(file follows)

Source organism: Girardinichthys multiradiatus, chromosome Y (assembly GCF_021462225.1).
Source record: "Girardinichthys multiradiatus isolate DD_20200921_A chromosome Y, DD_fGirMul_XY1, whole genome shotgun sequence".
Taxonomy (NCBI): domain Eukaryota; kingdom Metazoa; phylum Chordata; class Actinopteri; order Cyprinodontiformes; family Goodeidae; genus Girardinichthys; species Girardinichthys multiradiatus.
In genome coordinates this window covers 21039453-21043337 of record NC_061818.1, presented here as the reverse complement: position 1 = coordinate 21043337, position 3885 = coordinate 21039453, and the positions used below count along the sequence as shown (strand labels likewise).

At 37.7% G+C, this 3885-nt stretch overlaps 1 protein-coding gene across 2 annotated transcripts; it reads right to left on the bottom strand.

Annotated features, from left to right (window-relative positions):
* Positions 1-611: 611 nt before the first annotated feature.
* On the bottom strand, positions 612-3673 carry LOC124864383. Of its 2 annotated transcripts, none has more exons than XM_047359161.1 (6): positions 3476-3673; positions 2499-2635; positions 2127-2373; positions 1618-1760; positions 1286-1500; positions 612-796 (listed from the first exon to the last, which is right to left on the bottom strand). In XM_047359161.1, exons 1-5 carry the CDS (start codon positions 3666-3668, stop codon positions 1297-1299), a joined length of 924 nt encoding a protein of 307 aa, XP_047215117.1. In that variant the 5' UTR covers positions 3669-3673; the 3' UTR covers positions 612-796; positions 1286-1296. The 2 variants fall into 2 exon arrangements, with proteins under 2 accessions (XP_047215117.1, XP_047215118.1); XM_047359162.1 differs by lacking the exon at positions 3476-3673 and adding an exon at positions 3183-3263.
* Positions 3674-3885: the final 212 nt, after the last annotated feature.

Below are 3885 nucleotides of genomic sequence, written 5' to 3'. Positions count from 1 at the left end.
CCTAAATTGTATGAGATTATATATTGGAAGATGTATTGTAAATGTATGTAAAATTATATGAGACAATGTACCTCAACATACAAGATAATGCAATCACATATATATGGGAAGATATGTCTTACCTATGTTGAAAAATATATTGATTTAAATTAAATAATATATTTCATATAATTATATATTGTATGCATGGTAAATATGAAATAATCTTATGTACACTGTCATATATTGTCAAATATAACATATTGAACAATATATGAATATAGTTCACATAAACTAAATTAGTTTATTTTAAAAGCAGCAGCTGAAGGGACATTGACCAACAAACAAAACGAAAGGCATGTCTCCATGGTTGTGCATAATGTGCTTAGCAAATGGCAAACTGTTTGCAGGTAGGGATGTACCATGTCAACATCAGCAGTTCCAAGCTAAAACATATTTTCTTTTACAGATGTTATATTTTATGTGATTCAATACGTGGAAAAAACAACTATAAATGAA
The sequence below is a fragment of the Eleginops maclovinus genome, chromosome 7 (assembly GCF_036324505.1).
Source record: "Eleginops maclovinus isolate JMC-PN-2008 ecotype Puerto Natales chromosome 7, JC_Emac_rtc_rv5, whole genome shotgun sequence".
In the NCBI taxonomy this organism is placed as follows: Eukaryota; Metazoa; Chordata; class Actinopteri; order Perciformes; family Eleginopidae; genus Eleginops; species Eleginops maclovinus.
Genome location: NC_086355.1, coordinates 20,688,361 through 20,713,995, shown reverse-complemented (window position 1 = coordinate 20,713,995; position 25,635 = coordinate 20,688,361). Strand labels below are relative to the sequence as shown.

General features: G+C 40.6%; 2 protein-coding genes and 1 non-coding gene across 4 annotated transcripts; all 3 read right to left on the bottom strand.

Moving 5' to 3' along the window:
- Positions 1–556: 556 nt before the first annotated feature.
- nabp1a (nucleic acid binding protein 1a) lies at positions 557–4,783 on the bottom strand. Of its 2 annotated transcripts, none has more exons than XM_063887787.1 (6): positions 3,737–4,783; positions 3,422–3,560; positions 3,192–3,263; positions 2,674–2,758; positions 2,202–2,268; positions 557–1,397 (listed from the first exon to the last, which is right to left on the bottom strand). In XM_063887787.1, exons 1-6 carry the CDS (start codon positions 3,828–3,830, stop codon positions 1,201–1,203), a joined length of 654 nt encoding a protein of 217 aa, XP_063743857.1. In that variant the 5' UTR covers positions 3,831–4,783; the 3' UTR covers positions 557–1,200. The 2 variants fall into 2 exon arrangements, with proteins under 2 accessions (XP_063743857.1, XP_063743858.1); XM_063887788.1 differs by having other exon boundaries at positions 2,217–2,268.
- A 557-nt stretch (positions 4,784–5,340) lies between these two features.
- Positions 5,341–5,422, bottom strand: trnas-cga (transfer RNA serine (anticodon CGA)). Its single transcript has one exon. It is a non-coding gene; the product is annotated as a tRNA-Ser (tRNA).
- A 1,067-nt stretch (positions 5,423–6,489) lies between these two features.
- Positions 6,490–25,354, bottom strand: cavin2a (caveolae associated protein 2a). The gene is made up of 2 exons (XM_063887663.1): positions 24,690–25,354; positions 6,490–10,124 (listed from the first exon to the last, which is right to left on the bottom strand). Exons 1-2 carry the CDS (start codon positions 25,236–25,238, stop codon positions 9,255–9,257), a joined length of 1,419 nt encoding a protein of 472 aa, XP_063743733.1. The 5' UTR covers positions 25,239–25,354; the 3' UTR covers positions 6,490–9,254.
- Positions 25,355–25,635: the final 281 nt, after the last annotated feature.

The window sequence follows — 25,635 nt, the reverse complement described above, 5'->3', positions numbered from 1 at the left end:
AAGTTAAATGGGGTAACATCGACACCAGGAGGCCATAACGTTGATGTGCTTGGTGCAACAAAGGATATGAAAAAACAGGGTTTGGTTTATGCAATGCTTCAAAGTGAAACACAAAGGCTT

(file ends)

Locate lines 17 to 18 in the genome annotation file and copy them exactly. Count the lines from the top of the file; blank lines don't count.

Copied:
Moving 5' to 3' along the window:
- Positions 1–556: 556 nt before the first annotated feature.